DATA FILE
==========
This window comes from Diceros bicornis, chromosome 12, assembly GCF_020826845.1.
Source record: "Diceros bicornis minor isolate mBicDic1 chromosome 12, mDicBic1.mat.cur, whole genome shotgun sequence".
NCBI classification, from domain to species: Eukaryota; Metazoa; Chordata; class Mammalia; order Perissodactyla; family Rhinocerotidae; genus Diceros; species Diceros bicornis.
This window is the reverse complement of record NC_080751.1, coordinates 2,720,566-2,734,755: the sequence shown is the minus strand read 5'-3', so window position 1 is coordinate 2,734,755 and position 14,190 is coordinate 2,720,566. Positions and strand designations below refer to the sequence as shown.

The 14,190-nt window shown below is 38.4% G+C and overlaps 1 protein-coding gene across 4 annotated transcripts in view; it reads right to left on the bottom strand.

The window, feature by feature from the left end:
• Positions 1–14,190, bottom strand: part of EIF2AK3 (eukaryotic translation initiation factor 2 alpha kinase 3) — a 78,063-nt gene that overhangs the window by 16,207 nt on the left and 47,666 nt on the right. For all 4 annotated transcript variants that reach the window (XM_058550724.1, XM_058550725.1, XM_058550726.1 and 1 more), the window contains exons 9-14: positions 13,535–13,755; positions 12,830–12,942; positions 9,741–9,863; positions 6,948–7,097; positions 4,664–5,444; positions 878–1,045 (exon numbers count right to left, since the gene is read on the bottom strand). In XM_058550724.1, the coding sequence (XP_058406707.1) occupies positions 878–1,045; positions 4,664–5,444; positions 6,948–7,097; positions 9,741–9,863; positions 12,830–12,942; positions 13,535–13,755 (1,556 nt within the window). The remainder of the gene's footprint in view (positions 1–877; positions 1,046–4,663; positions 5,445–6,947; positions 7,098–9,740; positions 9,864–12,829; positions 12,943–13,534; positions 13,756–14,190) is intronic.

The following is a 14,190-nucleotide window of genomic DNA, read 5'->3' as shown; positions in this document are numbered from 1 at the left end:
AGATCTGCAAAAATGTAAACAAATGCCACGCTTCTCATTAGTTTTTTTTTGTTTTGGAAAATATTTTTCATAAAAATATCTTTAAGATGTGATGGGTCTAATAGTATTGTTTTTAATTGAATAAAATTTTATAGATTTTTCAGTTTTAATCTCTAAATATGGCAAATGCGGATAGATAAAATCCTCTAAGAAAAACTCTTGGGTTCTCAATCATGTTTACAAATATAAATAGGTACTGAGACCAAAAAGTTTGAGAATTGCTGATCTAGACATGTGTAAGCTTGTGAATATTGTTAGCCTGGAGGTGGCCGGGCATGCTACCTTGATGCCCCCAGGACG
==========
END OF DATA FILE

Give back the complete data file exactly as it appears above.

This window comes from Diceros bicornis, chromosome 12, assembly GCF_020826845.1.
Source record: "Diceros bicornis minor isolate mBicDic1 chromosome 12, mDicBic1.mat.cur, whole genome shotgun sequence".
NCBI classification, from domain to species: Eukaryota; Metazoa; Chordata; class Mammalia; order Perissodactyla; family Rhinocerotidae; genus Diceros; species Diceros bicornis.
This window is the reverse complement of record NC_080751.1, coordinates 2,720,566-2,734,755: the sequence shown is the minus strand read 5'-3', so window position 1 is coordinate 2,734,755 and position 14,190 is coordinate 2,720,566. Positions and strand designations below refer to the sequence as shown.

The 14,190-nt window shown below is 38.4% G+C and overlaps 1 protein-coding gene across 4 annotated transcripts in view; it reads right to left on the bottom strand.

The window, feature by feature from the left end:
• Positions 1–14,190, bottom strand: part of EIF2AK3 (eukaryotic translation initiation factor 2 alpha kinase 3) — a 78,063-nt gene that overhangs the window by 16,207 nt on the left and 47,666 nt on the right. For all 4 annotated transcript variants that reach the window (XM_058550724.1, XM_058550725.1, XM_058550726.1 and 1 more), the window contains exons 9-14: positions 13,535–13,755; positions 12,830–12,942; positions 9,741–9,863; positions 6,948–7,097; positions 4,664–5,444; positions 878–1,045 (exon numbers count right to left, since the gene is read on the bottom strand). In XM_058550724.1, the coding sequence (XP_058406707.1) occupies positions 878–1,045; positions 4,664–5,444; positions 6,948–7,097; positions 9,741–9,863; positions 12,830–12,942; positions 13,535–13,755 (1,556 nt within the window). The remainder of the gene's footprint in view (positions 1–877; positions 1,046–4,663; positions 5,445–6,947; positions 7,098–9,740; positions 9,864–12,829; positions 12,943–13,534; positions 13,756–14,190) is intronic.

The following is a 14,190-nucleotide window of genomic DNA, read 5'->3' as shown; positions in this document are numbered from 1 at the left end:
AGATCTGCAAAAATGTAAACAAATGCCACGCTTCTCATTAGTTTTTTTTTGTTTTGGAAAATATTTTTCATAAAAATATCTTTAAGATGTGATGGGTCTAATAGTATTGTTTTTAATTGAATAAAATTTTATAGATTTTTCAGTTTTAATCTCTAAATATGGCAAATGCGGATAGATAAAATCCTCTAAGAAAAACTCTTGGGTTCTCAATCATGTTTACAAATATAAATAGGTACTGAGACCAAAAAGTTTGAGAATTGCTGATCTAGACATGTGTAAGCTTGTGAATATTGTTAGCCTGGAGGTGGCCGGGCATGCTACCTTGATGCCCCCAGGACG